Pollution created by the meat industry is responsible for up to 90,000 premature deaths in China annually, a new study found. The joint study was conducted by Chinese University and Britain’s University of Exeter and was published earlier this month in the scientific journal Nature Food

Led by Chinese University professor Amos Tai Pui-kuen, the study looked at how increased meat consumption (which has increased by 433 percent from 1980 and 2010) has pushed the region to produce more meat, leading to increased emissions of pollutants such as ammonia. This particular compound presents a danger to human health as when it mixes with other pollutants, it produces PM2.5, a particulate small enough to enter the lungs and bloodstream which can lead to respiratory illnesses, lung cancer, and increased risk of heart disease and stroke. 

Since the 1980s, the growth of the Chinese population and rise in per capita meat consumption (which rose from 30 grams per day to a whopping 150 grams) has led to a 20-percent increase in air pollution leading to up to 90,000 premature deaths annually. Tai Pui-kuen hopes that the study findings help inspire individuals and governments in China to lower meat consumption to bring air pollution levels, and premature deaths, down.

“Of course, we can’t undo the damage that has already been done, but what we can do is to move to a diet of mainly vegetables with a much smaller proportion of meat,” Tai Pui-kuen told the South China Morning Post


Meat industry’s link to premature death

This new study in China builds on growing scientific evidence that the meat industry produces pollutants that lead to premature deaths. A study published in May in the scientific journal Proceedings of National Academy of Sciences of the United States of America found similar results to the Chinese University study. Called “Air quality-related health damages of food,” the study focused on air quality-related health impacts of agriculture in the US, and specifically on the production of PM2.5.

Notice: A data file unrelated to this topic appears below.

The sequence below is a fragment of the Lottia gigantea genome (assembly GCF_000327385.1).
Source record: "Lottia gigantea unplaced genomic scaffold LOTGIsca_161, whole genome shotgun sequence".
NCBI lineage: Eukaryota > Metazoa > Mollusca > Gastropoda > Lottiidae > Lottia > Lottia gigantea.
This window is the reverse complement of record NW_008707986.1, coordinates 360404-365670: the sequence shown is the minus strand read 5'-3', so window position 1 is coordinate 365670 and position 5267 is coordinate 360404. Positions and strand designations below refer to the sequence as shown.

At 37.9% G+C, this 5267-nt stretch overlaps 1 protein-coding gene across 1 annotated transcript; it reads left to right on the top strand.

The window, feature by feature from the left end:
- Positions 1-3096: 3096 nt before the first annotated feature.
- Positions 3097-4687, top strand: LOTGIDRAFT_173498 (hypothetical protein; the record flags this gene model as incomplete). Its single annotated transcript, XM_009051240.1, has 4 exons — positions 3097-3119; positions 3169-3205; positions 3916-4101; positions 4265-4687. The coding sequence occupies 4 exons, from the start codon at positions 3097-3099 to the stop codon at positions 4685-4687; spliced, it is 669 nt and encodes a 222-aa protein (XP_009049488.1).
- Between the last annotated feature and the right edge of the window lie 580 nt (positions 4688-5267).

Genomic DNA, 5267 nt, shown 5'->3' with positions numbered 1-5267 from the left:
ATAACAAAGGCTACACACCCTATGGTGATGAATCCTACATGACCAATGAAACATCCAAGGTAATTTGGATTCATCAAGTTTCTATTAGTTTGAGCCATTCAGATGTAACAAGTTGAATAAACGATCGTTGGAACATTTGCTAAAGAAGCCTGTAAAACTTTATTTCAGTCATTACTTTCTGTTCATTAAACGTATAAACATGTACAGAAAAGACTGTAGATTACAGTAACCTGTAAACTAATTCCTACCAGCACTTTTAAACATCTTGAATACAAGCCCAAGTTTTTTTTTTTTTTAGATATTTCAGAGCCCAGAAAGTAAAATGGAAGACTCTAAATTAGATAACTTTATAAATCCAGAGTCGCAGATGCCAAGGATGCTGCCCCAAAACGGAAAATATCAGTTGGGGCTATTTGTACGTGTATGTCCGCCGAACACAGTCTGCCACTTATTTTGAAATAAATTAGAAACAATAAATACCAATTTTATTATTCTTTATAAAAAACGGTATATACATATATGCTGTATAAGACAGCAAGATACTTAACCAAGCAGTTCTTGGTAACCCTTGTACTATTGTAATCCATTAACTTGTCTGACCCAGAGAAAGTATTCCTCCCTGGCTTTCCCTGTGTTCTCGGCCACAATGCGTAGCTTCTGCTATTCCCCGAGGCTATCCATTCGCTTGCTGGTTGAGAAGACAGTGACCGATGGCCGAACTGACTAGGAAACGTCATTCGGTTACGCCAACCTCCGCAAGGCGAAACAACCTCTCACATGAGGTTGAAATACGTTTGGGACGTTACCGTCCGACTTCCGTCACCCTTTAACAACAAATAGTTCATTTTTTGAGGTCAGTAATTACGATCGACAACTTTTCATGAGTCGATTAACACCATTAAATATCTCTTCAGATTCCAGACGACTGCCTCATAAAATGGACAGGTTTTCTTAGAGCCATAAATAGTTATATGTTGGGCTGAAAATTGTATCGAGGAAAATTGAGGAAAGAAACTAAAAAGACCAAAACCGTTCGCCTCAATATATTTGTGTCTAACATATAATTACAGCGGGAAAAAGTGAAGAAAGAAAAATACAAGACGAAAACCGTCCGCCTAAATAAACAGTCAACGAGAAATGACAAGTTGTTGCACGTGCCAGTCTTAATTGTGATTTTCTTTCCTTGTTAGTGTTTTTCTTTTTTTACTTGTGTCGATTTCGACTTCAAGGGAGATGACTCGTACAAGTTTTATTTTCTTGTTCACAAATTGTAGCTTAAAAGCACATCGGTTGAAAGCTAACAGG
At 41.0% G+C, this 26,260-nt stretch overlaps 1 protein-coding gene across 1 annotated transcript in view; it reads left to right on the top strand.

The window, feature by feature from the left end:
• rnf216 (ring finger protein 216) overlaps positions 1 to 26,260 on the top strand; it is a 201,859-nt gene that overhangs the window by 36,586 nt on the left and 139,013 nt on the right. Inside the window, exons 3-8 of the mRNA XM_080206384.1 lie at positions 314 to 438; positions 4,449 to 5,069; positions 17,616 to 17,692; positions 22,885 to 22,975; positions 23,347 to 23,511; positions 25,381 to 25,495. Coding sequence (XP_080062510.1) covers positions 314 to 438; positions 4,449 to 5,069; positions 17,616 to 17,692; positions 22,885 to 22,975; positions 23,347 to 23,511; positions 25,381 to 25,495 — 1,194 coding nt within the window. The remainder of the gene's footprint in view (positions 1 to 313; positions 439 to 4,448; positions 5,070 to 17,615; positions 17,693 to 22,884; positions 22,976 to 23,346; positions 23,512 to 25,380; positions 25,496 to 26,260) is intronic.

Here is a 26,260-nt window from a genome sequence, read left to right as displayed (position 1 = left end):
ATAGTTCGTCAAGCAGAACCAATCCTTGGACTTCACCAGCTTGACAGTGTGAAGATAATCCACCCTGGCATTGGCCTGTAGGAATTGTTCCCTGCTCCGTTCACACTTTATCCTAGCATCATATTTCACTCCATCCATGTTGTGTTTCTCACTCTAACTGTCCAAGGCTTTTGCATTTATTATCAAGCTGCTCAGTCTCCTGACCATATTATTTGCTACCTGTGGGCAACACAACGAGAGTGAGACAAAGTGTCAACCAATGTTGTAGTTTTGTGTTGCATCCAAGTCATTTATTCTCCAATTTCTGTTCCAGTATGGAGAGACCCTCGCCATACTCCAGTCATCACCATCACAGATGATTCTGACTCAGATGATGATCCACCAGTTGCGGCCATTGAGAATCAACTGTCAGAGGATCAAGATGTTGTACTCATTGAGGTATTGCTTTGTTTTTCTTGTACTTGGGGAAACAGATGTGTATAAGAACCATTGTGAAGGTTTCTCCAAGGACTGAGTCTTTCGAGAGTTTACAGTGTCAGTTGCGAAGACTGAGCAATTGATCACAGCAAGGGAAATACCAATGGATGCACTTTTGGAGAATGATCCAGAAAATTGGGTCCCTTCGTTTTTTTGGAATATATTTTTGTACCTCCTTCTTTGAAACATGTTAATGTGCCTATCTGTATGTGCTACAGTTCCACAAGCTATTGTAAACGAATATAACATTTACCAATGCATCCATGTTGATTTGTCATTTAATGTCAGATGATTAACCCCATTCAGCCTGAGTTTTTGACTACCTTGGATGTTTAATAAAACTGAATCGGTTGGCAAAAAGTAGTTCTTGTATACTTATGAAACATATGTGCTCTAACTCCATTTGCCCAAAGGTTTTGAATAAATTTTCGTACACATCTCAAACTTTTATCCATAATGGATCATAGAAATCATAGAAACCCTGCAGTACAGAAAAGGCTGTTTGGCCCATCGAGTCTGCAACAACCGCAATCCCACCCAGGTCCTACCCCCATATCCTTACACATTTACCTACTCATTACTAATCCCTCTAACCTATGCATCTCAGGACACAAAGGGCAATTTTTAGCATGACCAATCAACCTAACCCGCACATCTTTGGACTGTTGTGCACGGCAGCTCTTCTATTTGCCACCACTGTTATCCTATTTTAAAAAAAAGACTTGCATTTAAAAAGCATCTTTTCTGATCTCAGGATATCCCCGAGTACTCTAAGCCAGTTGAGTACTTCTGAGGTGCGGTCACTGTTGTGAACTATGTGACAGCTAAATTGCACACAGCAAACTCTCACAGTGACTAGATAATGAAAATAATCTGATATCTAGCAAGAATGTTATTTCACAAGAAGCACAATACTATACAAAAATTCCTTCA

In the US, agricultural production results in 17,900 annual air quality-related deaths, 15,900 of which are from food production. Of those, 12,720 (80 percent) are attributable to animal-based foods, both directly from animal production and indirectly from growing animal feed. These deaths are caused by things such as ammonia emissions that are found in livestock waste and in nitrogen-based fertilizers. “Dietary shifts toward more plant-based foods that maintain protein intake and other nutritional needs could reduce agricultural air quality-related mortality by 68 to 83 percent,” the researchers in this study concluded.


Meat and disease

The meat industry’s harm is not limited to pollution alone and many studies have linked the consumption of meat to myriad health risks. One Oxford University cohort study published earlier this year—which analyzed the diets of 1.4 million people over the course of 30 years—found that daily consumption of meats such as bacon, steak, ham, and sausage led to an 18-percent increase in coronary heart disease. 

Conversely, a plant-based diet has been linked to health benefits, including a recent study published in the Endocrine Society’s Journal of Clinical Endocrinology & Metabolism that found  those who consumed a plant-based diet rich in whole carbohydrates and low in saturated fats reduced their risk of heart disease (the world’s leading cause of death) by up to 10 percent. 

For more about the meat industry’s harmful effects, read:Meat Companies Are Officially the World’s Biggest Water PollutersMeat-Eaters Produce Nearly 60 Percent More GHG Emissions Than Vegetarians60 Percent of Food Industry Emissions Come From Meat

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